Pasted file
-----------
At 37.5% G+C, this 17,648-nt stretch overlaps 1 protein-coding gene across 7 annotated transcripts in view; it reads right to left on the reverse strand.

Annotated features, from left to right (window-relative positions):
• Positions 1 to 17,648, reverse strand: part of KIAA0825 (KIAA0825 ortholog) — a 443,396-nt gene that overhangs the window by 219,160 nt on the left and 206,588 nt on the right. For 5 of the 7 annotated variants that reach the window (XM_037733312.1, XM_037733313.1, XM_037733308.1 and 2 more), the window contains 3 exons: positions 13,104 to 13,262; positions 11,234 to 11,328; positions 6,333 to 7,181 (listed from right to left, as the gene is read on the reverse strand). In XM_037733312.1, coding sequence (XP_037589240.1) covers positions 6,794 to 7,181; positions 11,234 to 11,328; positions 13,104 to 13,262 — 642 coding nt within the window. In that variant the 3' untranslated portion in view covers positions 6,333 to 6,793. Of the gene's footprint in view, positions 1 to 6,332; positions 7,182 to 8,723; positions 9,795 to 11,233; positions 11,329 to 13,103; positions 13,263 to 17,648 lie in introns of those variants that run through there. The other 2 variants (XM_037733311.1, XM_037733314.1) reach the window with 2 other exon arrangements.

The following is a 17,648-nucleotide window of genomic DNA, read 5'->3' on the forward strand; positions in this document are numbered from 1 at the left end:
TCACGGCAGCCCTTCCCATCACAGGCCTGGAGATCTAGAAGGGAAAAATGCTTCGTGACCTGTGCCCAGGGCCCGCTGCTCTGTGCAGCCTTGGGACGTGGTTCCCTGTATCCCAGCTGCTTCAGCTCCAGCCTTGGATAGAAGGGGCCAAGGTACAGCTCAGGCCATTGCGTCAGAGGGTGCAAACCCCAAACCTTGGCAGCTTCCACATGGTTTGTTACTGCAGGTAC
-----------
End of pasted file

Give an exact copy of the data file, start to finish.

At 37.5% G+C, this 17,648-nt stretch overlaps 1 protein-coding gene across 7 annotated transcripts in view; it reads right to left on the reverse strand.

Annotated features, from left to right (window-relative positions):
• Positions 1 to 17,648, reverse strand: part of KIAA0825 (KIAA0825 ortholog) — a 443,396-nt gene that overhangs the window by 219,160 nt on the left and 206,588 nt on the right. For 5 of the 7 annotated variants that reach the window (XM_037733312.1, XM_037733313.1, XM_037733308.1 and 2 more), the window contains 3 exons: positions 13,104 to 13,262; positions 11,234 to 11,328; positions 6,333 to 7,181 (listed from right to left, as the gene is read on the reverse strand). In XM_037733312.1, coding sequence (XP_037589240.1) covers positions 6,794 to 7,181; positions 11,234 to 11,328; positions 13,104 to 13,262 — 642 coding nt within the window. In that variant the 3' untranslated portion in view covers positions 6,333 to 6,793. Of the gene's footprint in view, positions 1 to 6,332; positions 7,182 to 8,723; positions 9,795 to 11,233; positions 11,329 to 13,103; positions 13,263 to 17,648 lie in introns of those variants that run through there. The other 2 variants (XM_037733311.1, XM_037733314.1) reach the window with 2 other exon arrangements.

The following is a 17,648-nucleotide window of genomic DNA, read 5'->3' on the forward strand; positions in this document are numbered from 1 at the left end:
TCACGGCAGCCCTTCCCATCACAGGCCTGGAGATCTAGAAGGGAAAAATGCTTCGTGACCTGTGCCCAGGGCCCGCTGCTCTGTGCAGCCTTGGGACGTGGTTCCCTGTATCCCAGCTGCTTCAGCTCCAGCCTTGGATAGAAGGGGCCAAGGTACAGCTCAGGCCATTGCGTCAGAGGGTGCAAACCCCAAACCTTGGCAGCTTCCACATGGTTTGTTACTGCAGGTAC